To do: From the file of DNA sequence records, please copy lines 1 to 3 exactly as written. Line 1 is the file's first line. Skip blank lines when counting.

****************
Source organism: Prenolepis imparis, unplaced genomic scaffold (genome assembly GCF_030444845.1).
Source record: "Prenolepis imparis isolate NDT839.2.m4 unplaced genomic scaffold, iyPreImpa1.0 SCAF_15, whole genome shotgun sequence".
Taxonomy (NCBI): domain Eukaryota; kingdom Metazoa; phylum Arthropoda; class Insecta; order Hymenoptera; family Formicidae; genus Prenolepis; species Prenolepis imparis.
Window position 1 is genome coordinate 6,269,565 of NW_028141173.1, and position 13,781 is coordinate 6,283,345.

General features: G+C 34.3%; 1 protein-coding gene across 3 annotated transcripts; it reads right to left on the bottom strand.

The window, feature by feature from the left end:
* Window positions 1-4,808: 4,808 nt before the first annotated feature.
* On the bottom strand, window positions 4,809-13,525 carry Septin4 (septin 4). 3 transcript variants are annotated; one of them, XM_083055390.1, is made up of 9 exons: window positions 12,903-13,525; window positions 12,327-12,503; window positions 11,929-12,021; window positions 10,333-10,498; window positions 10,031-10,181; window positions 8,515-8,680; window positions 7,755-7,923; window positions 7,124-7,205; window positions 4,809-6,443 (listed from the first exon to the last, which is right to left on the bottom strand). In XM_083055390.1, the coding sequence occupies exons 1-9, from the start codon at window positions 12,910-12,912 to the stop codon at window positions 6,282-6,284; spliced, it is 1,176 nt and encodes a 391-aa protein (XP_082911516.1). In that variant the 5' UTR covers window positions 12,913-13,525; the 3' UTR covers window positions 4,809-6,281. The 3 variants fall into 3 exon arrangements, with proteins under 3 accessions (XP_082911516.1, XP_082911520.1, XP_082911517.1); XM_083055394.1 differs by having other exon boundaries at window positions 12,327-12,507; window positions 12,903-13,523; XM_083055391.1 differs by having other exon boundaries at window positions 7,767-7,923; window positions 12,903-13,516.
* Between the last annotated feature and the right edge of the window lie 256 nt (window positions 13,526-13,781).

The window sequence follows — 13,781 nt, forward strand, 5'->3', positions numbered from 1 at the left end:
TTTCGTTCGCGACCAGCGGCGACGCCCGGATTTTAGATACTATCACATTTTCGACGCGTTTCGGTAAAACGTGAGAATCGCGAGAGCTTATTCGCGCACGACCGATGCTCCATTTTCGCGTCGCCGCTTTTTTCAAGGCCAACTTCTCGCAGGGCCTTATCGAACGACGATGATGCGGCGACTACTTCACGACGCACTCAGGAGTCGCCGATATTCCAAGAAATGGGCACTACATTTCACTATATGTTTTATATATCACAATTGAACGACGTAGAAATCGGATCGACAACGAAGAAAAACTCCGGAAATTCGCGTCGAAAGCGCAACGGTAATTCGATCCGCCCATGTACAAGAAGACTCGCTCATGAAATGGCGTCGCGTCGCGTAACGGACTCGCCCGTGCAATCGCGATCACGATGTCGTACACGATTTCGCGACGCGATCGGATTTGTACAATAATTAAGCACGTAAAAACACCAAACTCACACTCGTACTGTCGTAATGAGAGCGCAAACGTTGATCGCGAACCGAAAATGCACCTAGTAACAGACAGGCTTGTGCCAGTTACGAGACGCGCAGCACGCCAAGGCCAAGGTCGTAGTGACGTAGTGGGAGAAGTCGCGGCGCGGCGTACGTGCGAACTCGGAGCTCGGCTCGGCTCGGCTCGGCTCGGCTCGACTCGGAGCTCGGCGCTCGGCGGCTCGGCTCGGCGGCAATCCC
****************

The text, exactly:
Source organism: Prenolepis imparis, unplaced genomic scaffold (genome assembly GCF_030444845.1).
Source record: "Prenolepis imparis isolate NDT839.2.m4 unplaced genomic scaffold, iyPreImpa1.0 SCAF_15, whole genome shotgun sequence".
Taxonomy (NCBI): domain Eukaryota; kingdom Metazoa; phylum Arthropoda; class Insecta; order Hymenoptera; family Formicidae; genus Prenolepis; species Prenolepis imparis.